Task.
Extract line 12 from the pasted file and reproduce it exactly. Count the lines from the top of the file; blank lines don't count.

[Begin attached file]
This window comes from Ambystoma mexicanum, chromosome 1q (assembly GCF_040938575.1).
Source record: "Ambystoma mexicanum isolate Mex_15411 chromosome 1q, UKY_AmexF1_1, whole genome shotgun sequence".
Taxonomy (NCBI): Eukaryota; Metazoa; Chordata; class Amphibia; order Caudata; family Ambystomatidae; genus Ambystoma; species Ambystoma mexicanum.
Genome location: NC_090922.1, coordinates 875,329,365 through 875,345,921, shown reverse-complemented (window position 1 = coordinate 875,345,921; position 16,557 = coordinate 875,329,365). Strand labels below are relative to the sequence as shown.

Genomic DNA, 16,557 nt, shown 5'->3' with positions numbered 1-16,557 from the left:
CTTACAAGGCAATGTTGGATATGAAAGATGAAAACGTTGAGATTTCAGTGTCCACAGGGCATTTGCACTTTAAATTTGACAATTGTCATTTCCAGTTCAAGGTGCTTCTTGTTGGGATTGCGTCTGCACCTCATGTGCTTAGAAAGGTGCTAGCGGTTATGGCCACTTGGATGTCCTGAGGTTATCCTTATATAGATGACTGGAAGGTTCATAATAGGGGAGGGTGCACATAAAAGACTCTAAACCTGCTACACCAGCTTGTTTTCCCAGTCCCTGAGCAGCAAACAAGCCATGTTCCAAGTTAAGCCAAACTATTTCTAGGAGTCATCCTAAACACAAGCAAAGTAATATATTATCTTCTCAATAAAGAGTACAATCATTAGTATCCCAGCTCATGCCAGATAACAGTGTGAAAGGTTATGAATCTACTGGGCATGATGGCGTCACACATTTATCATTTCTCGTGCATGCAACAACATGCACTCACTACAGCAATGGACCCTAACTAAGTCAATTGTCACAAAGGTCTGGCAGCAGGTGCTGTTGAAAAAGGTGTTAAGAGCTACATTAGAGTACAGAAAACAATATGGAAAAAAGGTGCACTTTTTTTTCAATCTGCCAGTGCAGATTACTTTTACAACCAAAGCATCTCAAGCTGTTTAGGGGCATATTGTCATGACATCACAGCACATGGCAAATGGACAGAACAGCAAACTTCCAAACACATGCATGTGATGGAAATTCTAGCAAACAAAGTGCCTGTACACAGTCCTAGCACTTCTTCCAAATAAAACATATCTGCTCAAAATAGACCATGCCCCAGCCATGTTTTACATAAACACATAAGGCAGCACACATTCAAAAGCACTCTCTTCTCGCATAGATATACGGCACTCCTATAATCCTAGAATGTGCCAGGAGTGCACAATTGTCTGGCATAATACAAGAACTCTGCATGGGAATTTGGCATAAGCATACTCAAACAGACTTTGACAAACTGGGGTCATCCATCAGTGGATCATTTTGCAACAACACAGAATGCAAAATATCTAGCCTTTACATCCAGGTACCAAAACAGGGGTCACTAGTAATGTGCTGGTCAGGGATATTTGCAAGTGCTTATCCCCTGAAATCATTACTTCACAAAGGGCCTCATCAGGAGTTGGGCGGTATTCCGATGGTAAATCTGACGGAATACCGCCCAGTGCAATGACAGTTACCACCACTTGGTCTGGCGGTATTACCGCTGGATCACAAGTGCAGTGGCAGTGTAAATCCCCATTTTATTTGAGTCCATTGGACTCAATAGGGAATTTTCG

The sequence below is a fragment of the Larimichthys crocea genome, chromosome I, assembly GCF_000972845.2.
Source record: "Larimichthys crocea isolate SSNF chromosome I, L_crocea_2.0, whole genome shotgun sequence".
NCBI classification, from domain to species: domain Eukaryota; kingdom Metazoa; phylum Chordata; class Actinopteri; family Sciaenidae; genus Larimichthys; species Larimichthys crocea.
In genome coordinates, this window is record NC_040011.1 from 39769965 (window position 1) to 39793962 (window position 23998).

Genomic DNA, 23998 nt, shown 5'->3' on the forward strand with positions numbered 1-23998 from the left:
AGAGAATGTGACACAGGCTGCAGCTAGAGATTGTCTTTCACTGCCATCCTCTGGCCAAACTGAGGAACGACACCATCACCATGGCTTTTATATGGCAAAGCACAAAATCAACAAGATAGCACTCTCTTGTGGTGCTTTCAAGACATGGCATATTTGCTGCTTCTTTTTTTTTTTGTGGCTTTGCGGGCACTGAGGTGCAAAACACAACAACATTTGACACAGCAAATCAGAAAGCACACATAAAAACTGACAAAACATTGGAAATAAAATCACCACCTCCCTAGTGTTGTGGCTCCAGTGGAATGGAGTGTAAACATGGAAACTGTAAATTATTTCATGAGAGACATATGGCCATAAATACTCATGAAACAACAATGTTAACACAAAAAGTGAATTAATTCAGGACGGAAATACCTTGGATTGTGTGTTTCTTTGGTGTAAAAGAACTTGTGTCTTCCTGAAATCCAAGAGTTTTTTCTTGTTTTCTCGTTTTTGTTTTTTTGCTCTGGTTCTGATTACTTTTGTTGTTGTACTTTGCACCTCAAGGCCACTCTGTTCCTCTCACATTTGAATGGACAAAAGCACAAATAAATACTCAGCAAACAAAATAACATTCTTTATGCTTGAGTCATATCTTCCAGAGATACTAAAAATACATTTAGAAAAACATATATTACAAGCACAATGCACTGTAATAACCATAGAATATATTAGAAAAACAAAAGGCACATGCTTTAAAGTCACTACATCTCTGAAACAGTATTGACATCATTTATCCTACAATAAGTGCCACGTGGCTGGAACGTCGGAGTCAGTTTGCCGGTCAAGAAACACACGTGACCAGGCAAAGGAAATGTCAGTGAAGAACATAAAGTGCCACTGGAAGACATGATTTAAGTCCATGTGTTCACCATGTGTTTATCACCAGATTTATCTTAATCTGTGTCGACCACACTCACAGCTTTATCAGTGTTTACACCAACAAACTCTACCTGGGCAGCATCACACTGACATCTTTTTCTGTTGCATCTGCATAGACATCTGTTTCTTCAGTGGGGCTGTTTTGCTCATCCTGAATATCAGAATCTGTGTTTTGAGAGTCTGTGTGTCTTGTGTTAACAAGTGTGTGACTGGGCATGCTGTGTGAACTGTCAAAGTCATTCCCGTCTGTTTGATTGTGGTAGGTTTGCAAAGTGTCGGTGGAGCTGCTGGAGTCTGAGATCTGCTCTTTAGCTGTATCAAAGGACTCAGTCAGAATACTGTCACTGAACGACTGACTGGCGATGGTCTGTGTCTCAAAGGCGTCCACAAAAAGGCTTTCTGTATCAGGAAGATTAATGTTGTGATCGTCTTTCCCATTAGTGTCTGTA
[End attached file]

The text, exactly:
AGAGAATGTGACACAGGCTGCAGCTAGAGATTGTCTTTCACTGCCATCCTCTGGCCAAACTGAGGAACGACACCATCACCATGGCTTTTATATGGCAAAGCACAAAATCAACAAGATAGCACTCTCTTGTGGTGCTTTCAAGACATGGCATATTTGCTGCTTCTTTTTTTTTTTGTGGCTTTGCGGGCACTGAGGTGCAAAACACAACAACATTTGACACAGCAAATCAGAAAGCACACATAAAAACTGACAAAACATTGGAAATAAAATCACCACCTCCCTAGTGTTGTGGCTCCAGTGGAATGGAGTGTAAACATGGAAACTGTAAATTATTTCATGAGAGACATATGGCCATAAATACTCATGAAACAACAATGTTAACACAAAAAGTGAATTAATTCAGGACGGAAATACCTTGGATTGTGTGTTTCTTTGGTGTAAAAGAACTTGTGTCTTCCTGAAATCCAAGAGTTTTTTCTTGTTTTCTCGTTTTTGTTTTTTTGCTCTGGTTCTGATTACTTTTGTTGTTGTACTTTGCACCTCAAGGCCACTCTGTTCCTCTCACATTTGAATGGACAAAAGCACAAATAAATACTCAGCAAACAAAATAACATTCTTTATGCTTGAGTCATATCTTCCAGAGATACTAAAAATACATTTAGAAAAACATATATTACAAGCACAATGCACTGTAATAACCATAGAATATATTAGAAAAACAAAAGGCACATGCTTTAAAGTCACTACATCTCTGAAACAGTATTGACATCATTTATCCTACAATAAGTGCCACGTGGCTGGAACGTCGGAGTCAGTTTGCCGGTCAAGAAACACACGTGACCAGGCAAAGGAAATGTCAGTGAAGAACATAAAGTGCCACTGGAAGACATGATTTAAGTCCATGTGTTCACCATGTGTTTATCACCAGATTTATCTTAATCTGTGTCGACCACACTCACAGCTTTATCAGTGTTTACACCAACAAACTCTACCTGGGCAGCATCACACTGACATCTTTTTCTGTTGCATCTGCATAGACATCTGTTTCTTCAGTGGGGCTGTTTTGCTCATCCTGAATATCAGAATCTGTGTTTTGAGAGTCTGTGTGTCTTGTGTTAACAAGTGTGTGACTGGGCATGCTGTGTGAACTGTCAAAGTCATTCCCGTCTGTTTGATTGTGGTAGGTTTGCAAAGTGTCGGTGGAGCTGCTGGAGTCTGAGATCTGCTCTTTAGCTGTATCAAAGGACTCAGTCAGAATACTGTCACTGAACGACTGACTGGCGATGGTCTGTGTCTCAAAGGCGTCCACAAAAAGGCTTTCTGTATCAGGAAGATTAATGTTGTGATCGTCTTTCCCATTAGTGTCTGTA